- Alex Reben explores humanity through the lens of art and technology. His work deals with human-machine relationships, synthetic psychology, artificial philosophy and robot ethics among other topics. Using "art as experiment" his work allows for the viewer to experience the future within metaphorical contexts. His artwork and research has been shown and published internationally and he consults with major companies guiding innovation for the social machine future. Alexander has exhibited at venues both in the U.S. and internationally including The Vienna Biennale, MAK Contemporary Art Museum, The Vitra Design Museum, Ars Electronica, Volta, The Whitney Biennial, CERN, TFI Interactive, IDFA, ArtBots, The Tribeca Film Festival, The Camden Film Festival, Doc/Fest, and The Boston Cyberarts Gallery. His work has been covered by NPR, The Wall Street Journal, The New York Times, Washington Post, Fast Company, Filmmaker Magazine, New Scientist, BBC, PBS, Discovery Channel, Cool Hunting and WIRED among others. He has lectured at TED, SXSW, TTI Vanguard, Google, UC Berkeley, SMFA, CCA, MIT and other universities. Reben is a graduate of the MIT Media Lab where he studied human-robot symbiosis and art. He is a 2016-2017 WIRED innovation fellow and a visiting scholar in the UC Berkeley psychology department.
- Piero Scaruffi is a cultural historian who has lectured in three continents and published several books on Artificial Intelligence and Cognitive Science, the latest one being "The Nature of Consciousness" (2006). He pioneered Internet applications in the early 1980s and the use of the World-Wide Web for cultural purposes in the mid 1990s. His poetry has been awarded several national prizes in Italy and the USA. His latest book of poems and meditations is "Synthesis" (2009). As a music historian, he has published ten books, the latest ones being "A History of Rock and Dance Music" (2009) and "A History of Jazz Music" (2007). His latest book of history is "A History of Silicon Valley" (2011). The first volume of his free ebook "A Visual History of the Visual Arts" appeared in 2012. His latest book is "Intelligence is not Artificial" (2013). He has also written extensively about cinema and literature. He founded the Leonardo Art Science Evening Rendezvous (LASER) in 2008.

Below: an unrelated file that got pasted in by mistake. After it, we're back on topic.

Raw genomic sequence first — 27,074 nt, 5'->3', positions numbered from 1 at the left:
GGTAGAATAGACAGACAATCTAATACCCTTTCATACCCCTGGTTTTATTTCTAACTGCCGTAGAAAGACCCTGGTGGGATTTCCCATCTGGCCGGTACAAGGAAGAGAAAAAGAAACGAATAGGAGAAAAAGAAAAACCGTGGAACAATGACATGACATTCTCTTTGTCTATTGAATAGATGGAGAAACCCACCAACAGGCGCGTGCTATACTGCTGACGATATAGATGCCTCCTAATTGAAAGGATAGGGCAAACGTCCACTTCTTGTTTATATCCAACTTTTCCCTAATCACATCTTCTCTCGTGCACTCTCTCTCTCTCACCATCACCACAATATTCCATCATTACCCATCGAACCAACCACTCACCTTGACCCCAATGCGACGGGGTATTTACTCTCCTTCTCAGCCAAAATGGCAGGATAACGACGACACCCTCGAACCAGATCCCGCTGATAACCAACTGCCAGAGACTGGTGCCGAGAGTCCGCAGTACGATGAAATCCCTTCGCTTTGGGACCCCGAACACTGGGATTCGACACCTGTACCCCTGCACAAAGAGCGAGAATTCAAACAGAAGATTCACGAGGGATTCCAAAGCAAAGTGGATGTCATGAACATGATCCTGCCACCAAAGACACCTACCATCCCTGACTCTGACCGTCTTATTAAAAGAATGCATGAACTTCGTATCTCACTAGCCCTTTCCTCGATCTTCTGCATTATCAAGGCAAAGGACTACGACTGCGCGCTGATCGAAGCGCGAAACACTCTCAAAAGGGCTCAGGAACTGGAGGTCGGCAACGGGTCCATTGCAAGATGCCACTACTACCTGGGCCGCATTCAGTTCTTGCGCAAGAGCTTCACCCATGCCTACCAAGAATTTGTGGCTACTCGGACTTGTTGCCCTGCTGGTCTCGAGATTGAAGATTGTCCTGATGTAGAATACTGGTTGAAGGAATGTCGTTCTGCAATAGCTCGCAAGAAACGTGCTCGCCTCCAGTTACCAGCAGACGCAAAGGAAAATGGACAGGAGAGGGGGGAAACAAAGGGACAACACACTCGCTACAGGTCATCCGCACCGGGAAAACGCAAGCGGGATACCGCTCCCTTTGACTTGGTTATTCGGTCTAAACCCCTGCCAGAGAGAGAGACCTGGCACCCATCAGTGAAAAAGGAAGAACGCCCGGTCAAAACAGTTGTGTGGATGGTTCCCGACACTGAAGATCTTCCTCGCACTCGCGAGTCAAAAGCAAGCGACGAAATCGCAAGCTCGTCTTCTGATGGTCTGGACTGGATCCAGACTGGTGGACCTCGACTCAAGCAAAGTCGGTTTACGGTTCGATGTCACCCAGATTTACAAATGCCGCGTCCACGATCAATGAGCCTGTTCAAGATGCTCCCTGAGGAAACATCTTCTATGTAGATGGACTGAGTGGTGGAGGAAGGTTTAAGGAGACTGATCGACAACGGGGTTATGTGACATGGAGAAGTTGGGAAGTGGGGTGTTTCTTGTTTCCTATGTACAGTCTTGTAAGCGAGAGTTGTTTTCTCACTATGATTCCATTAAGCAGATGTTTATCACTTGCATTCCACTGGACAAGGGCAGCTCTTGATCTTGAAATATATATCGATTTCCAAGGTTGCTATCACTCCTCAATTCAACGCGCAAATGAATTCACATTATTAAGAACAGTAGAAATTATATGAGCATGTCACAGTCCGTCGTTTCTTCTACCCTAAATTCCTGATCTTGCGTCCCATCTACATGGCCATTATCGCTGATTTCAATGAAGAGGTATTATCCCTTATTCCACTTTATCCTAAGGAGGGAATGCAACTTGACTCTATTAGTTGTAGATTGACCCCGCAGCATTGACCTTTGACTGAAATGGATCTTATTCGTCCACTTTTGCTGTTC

Address and directions:
University of San Francisco
2130 Fulton Street
SF, CA 94117
Fromm Hall - Broad Conference Room
2130 Fulton Street, San Francisco, CA 94117-1080
Fromm Hall is behind the church, best accessed from Parker Ave.
Human movement analysis and modeling provide better understanding of human physical activity and interaction with the environment. With proliferation of new sensing and interactive technologies, the cost of real-time motion capture has been significantly reduced, facilitating new opportunities in health-care, exercise, rehabilitation, human-robot interaction and many others. Our lab is in particular interested in individualized musculoskeletal modeling to understand subject-specific functional capabilities that can be used to improve rehabilitation, build better assistive deices and optimize interaction between the human and robot.
As technology becomes ever increasingly complex and integrated into our lives, its influence over us increases as well as its tendency to become us. This lecture will describe several experiments investigating the drug like control technology has on us, as well as the inherent humanity within all of it.
Photos and videos of this evening